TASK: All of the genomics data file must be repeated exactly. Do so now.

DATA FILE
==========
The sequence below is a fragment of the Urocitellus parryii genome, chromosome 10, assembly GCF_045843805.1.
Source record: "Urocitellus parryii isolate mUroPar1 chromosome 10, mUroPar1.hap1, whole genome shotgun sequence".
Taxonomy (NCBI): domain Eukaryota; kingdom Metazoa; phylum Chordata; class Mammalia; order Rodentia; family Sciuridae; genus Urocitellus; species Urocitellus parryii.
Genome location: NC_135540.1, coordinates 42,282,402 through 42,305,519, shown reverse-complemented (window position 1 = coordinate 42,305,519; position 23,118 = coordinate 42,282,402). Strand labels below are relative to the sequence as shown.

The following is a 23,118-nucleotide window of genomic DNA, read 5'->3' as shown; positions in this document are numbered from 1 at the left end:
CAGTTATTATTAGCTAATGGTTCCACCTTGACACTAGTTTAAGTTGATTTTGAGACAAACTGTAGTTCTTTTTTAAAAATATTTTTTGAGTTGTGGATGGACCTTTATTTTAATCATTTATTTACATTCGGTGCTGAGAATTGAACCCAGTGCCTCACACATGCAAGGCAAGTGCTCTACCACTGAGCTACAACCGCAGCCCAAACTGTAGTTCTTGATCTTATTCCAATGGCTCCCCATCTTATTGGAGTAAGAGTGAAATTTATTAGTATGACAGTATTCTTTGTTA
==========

The sequence below is a fragment of the Urocitellus parryii genome, chromosome 10, assembly GCF_045843805.1.
Source record: "Urocitellus parryii isolate mUroPar1 chromosome 10, mUroPar1.hap1, whole genome shotgun sequence".
Taxonomy (NCBI): domain Eukaryota; kingdom Metazoa; phylum Chordata; class Mammalia; order Rodentia; family Sciuridae; genus Urocitellus; species Urocitellus parryii.
Genome location: NC_135540.1, coordinates 42,282,402 through 42,305,519, shown reverse-complemented (window position 1 = coordinate 42,305,519; position 23,118 = coordinate 42,282,402). Strand labels below are relative to the sequence as shown.

The following is a 23,118-nucleotide window of genomic DNA, read 5'->3' as shown; positions in this document are numbered from 1 at the left end:
CAGTTATTATTAGCTAATGGTTCCACCTTGACACTAGTTTAAGTTGATTTTGAGACAAACTGTAGTTCTTTTTTAAAAATATTTTTTGAGTTGTGGATGGACCTTTATTTTAATCATTTATTTACATTCGGTGCTGAGAATTGAACCCAGTGCCTCACACATGCAAGGCAAGTGCTCTACCACTGAGCTACAACCGCAGCCCAAACTGTAGTTCTTGATCTTATTCCAATGGCTCCCCATCTTATTGGAGTAAGAGTGAAATTTATTAGTATGACAGTATTCTTTGTTA